|(Not Kymberly Wimberly)|
It broke all over the blogosphere this morning (notably in my Daily Blend): Kymberly Wimberly, a Black 18-year-old student in Little Rock, Arkansas with the highest GPA of Class of 2011, was allegedly denied valedictorianship by school administrators in favor of two other White students with lesser academic achievements:
PINE BLUFF, Ark. (AR) - A high school southeast of Little Rock would not let a black student be valedictorian though she had the highest grade-point average, and wouldn't let her mom speak to the school board about it until graduation had passed, the graduate claims in Federal Court.
Kymberly Wimberly, 18, got only a single B in her 4 years at McGehee Secondary School, and loaded up on Honors and Advanced Placement classes. She had the highest G.P.A. and says the school's refusal to let her be sole valedictorian was part of a pattern of discrimination against black students.
Wimberly says that despite earning the highest G.P.A. of the Class of 2011, and being informed of it by a school counselor, "school administrators and personnel treated two other white students as heir[s] apparent to the valedictorian and salutatorian spots."
This seems rather damning from the get-go, especially given McGehee School District’s track record of not having had a Black valedictorian since 1989, despite the school’s racial demographic being 46% Black. As PZ Myers notes, this certainly sounds like a case of subtle racism on the part of the administration, if the allegations against them are true.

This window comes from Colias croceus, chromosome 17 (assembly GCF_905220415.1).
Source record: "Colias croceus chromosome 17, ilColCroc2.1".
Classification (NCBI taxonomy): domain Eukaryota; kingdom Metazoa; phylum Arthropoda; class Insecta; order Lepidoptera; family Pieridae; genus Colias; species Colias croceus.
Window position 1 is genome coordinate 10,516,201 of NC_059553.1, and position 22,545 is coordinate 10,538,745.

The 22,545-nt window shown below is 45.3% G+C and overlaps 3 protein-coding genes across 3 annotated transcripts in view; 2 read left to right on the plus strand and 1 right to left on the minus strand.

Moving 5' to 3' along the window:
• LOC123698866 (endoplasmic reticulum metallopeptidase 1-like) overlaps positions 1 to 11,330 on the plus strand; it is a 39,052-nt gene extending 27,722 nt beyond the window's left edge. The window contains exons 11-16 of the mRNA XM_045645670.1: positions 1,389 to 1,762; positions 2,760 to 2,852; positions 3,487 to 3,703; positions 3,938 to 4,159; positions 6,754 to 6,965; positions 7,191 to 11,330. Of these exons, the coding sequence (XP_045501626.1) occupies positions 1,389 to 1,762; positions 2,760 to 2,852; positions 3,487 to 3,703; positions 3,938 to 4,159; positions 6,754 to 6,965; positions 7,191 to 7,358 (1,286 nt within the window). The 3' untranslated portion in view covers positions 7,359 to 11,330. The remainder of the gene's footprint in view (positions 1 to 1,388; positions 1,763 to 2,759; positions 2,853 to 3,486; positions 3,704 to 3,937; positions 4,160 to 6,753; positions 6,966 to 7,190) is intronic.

However, a little deeper in the article, we find this [my emphasis]:
"Because of defendants' continuous disparate treatment of African-American students, defendants' actions toward the plaintiff can properly be classed as intentional," the complaint states.
"Defendants did not support African-American students, and did not want to see Wimberly, an African-American young mother as valedictorian.
So it seems that young Wimberly has hit the perfect duo – she’s Black, and she’s a barely-past-teen single mother. To the fainting couches!
Of course, to anyone who stops to think for more than two seconds, this only makes it doubly clear how Wimberly deserves the honor of being valedictorian. Not only has she scored the best grades in the entire school, but she actually managed to do so while being saddled with a child to boot. Even with the difficulties she must face in a country rife with undercurrents of racism and disenfranchisement for young mothers, she still pulled the feat of kicking the rest of the student body’s collective academic butt. If that doesn’t show her to be a person of utmost courage and moral character (not to mention academic brilliance), then not a student in that school deserves to be valedictorian, period.